A related challenge hinges on how students relate knowledge and action. I have noticed a pervasive notion that one must have careful and complete plans before executing a project that might help “save the world.” This perspective makes sense if to act means to act, fundamentally, alone. No one wants to look foolish in front of (rather than together with) one’s peers. There is an affinity here with what Tim Ingold has called the building perspective (Ingold 2000), and I think the antidote might be akin to his dwelling perspective, more recently recast as “wayfaring” (Ingold 2011). The idea is that we come to know the world by finding our way through it. Wayfaring has some fairly radical implications for ambitious young people who have spent much of their lives faithfully laying in wait and planning for their future— the first of which is that they can do something before they feel they have the world figured out. Joining in with others is, after all, how we continue to figure it out!
After reading about my student’s despair, and the sobering realization that I had offered no route from trauma to transcendence, I started a process of redesigning the seminar as a means of helping students find ways of joining in collective solutions. As a teacher, my journey is only beginning, but I have had some initial success by integrating a semester-long blogging assignment into the course. The primary requirement is that each student’s project must build on something that is already meaningful to them (something they are interested in, something they love, or something they can be passionate about) and then extend it both to larger-scale existential questions and, as much as possible, a community. Ultimately, the task is to begin searching for a meaningful form of life in the face of planetary crisis. I facilitate. I guide discussions and assign what I hope will be helpful materials, but I do not dictate the specific form any project must take. The vagueness of the task can be unsettling, but also liberating and energizing.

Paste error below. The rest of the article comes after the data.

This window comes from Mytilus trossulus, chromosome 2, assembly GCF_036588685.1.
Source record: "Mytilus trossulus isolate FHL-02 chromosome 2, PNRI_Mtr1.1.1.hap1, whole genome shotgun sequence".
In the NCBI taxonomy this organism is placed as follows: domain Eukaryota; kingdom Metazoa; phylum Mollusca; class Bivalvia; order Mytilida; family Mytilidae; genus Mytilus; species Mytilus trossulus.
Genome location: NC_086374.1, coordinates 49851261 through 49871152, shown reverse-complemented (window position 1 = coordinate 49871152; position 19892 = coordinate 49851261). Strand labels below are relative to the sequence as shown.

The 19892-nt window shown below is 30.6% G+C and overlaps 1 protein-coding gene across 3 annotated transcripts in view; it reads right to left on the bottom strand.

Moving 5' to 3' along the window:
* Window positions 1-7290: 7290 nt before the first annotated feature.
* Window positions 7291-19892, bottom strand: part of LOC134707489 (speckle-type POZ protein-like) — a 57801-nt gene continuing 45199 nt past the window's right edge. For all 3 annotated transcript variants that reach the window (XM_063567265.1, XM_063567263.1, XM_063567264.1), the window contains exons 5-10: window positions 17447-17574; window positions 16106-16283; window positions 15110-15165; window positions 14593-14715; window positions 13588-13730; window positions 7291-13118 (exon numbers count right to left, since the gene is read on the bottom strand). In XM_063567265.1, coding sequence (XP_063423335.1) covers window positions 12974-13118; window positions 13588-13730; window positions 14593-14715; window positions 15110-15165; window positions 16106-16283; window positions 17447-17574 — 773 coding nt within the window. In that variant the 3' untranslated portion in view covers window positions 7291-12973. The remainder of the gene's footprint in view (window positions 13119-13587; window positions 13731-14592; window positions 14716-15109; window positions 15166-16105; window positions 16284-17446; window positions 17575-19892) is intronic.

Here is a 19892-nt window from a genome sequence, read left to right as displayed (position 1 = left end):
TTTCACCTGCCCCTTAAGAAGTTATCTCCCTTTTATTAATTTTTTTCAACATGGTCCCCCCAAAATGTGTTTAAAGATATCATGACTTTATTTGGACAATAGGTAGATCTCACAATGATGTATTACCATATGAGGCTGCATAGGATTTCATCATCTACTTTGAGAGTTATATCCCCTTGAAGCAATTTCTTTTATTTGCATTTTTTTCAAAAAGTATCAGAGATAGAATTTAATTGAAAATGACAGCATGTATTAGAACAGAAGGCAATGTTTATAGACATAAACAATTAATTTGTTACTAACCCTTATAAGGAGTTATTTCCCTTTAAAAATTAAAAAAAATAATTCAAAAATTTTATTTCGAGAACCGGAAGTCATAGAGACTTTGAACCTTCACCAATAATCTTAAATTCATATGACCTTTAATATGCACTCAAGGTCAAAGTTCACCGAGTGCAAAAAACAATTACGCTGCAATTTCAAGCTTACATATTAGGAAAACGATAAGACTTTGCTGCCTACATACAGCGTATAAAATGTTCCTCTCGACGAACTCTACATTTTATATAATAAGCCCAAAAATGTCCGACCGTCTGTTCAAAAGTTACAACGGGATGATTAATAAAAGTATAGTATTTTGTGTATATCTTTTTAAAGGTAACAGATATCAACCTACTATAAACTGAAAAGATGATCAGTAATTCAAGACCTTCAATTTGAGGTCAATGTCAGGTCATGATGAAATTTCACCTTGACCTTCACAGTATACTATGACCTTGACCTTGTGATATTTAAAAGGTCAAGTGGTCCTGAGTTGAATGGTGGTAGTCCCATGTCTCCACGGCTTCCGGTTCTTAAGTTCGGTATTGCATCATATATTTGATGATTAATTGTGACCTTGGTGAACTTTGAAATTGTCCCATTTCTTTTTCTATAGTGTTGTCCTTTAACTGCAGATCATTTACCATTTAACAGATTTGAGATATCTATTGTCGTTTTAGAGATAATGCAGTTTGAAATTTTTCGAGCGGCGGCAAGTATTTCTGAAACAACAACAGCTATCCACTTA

By inviting an understanding of coursework as wayfaring, I hope that students can begin to understand living in the anthropocene as a community-making enterprise that breaks with building perspective and individualist solutions, while remaining open to any available resources that might become useful. The message is that we have to do something at some point, and we do not need to have everything worked out before we take our first steps. Action, movement, critical reflection, and connecting with others in good faith is part of how we learn to reconceptualize the world and build up political movements, broadly understood.